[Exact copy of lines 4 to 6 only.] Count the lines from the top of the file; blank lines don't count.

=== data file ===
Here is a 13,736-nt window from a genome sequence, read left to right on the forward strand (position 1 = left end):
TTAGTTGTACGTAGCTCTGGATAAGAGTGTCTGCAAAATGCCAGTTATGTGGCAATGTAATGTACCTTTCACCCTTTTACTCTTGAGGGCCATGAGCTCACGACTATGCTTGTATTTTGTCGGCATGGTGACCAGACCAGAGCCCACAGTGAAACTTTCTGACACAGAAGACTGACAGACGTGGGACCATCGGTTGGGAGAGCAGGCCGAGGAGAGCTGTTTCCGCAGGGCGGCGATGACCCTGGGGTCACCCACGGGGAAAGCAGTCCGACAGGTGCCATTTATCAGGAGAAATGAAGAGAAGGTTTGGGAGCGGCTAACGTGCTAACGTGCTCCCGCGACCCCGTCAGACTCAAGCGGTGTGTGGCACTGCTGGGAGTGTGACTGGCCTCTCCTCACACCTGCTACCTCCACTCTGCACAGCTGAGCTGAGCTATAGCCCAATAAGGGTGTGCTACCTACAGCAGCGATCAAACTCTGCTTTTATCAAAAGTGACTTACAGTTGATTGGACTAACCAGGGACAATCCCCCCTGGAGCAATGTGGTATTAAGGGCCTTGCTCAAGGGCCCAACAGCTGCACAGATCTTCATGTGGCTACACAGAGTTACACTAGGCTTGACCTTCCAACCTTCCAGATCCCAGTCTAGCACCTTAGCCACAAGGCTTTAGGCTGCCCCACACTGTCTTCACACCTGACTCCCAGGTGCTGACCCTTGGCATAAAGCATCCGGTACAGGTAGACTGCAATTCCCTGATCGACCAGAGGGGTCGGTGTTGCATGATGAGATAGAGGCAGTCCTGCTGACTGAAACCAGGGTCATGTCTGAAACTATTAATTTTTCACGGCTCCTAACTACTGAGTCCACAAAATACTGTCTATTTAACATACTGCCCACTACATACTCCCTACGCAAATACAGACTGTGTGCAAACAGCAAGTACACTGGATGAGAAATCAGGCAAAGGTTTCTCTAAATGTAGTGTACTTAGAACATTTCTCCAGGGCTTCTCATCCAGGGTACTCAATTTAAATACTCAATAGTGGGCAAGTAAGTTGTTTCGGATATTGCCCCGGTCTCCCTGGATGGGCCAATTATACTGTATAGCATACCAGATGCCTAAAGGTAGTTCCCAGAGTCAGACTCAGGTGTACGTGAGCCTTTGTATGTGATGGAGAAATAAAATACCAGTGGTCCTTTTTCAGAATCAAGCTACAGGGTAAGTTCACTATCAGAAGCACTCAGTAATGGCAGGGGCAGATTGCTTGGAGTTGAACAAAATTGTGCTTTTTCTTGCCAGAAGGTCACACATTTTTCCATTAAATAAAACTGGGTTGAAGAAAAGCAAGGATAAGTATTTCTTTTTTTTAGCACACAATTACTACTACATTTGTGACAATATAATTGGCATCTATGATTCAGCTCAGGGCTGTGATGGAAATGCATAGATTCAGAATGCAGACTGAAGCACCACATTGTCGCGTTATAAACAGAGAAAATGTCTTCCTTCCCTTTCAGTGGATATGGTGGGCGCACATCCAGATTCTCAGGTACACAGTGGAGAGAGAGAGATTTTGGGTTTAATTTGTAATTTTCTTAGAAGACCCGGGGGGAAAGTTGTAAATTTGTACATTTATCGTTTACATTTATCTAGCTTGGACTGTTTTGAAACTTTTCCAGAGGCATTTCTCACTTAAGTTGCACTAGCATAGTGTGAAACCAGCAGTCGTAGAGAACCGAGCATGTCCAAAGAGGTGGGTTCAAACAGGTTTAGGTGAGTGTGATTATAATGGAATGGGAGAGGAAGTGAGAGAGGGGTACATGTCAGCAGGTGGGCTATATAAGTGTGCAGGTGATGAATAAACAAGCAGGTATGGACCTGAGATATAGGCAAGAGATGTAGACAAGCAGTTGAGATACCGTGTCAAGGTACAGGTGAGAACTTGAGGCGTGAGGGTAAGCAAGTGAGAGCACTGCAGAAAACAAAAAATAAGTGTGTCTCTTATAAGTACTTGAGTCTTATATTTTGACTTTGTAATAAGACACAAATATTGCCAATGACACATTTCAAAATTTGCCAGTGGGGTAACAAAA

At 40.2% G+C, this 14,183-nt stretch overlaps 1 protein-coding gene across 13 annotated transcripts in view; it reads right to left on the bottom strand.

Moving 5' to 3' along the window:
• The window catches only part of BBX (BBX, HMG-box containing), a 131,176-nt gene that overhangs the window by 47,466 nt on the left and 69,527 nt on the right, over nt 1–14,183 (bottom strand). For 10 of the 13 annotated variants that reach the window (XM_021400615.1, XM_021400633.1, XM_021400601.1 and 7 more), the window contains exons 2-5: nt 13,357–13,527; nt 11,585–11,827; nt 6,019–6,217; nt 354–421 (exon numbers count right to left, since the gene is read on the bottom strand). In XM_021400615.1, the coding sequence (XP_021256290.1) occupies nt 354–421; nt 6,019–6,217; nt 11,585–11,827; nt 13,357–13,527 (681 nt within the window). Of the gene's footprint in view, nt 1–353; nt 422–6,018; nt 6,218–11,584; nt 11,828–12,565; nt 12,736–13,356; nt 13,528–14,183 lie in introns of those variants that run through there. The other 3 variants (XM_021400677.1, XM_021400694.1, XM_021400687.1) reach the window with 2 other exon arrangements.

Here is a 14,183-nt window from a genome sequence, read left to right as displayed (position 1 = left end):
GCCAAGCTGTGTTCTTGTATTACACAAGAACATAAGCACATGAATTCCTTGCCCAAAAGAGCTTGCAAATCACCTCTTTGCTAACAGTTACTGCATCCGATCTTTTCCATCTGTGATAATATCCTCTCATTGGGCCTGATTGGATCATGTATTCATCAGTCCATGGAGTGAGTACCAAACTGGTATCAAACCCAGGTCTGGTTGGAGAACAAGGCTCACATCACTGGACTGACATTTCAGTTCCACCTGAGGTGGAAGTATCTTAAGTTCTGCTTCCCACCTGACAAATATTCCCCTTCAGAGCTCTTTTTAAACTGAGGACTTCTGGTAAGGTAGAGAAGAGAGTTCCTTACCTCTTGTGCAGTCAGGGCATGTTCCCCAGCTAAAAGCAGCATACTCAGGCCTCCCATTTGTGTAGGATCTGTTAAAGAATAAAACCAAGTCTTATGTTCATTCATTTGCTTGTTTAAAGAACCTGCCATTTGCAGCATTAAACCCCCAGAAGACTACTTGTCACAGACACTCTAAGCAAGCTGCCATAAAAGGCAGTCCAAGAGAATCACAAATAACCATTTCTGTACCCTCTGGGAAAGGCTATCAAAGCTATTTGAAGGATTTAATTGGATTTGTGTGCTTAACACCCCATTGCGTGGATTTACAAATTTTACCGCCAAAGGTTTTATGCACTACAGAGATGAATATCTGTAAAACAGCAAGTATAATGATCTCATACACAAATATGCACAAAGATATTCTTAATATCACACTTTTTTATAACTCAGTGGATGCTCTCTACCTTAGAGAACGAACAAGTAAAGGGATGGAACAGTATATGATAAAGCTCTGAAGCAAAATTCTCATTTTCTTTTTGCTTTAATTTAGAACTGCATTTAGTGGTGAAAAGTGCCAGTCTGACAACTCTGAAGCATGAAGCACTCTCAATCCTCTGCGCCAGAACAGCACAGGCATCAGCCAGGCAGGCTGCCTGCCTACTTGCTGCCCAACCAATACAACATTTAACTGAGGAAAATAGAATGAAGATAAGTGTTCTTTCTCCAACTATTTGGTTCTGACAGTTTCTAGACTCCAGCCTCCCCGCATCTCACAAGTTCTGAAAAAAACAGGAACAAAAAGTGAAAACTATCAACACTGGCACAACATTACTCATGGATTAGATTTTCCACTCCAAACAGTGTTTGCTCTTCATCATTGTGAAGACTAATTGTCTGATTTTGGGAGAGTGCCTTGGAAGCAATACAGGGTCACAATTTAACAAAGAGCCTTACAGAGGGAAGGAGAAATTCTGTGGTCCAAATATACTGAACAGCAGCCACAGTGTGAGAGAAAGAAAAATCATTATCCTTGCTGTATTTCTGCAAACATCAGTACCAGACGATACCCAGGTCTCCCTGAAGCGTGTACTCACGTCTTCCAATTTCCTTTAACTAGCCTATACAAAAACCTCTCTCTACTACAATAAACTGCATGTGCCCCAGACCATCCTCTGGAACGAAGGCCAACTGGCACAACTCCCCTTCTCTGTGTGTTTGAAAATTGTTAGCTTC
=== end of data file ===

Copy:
Moving 5' to 3' along the window:
• The window catches only part of BBX (BBX, HMG-box containing), a 131,176-nt gene that overhangs the window by 47,466 nt on the left and 69,527 nt on the right, over nt 1–14,183 (bottom strand). For 10 of the 13 annotated variants that reach the window (XM_021400615.1, XM_021400633.1, XM_021400601.1 and 7 more), the window contains exons 2-5: nt 13,357–13,527; nt 11,585–11,827; nt 6,019–6,217; nt 354–421 (exon numbers count right to left, since the gene is read on the bottom strand). In XM_021400615.1, the coding sequence (XP_021256290.1) occupies nt 354–421; nt 6,019–6,217; nt 11,585–11,827; nt 13,357–13,527 (681 nt within the window). Of the gene's footprint in view, nt 1–353; nt 422–6,018; nt 6,218–11,584; nt 11,828–12,565; nt 12,736–13,356; nt 13,528–14,183 lie in introns of those variants that run through there. The other 3 variants (XM_021400677.1, XM_021400694.1, XM_021400687.1) reach the window with 2 other exon arrangements.

Here is a 14,183-nt window from a genome sequence, read left to right as displayed (position 1 = left end):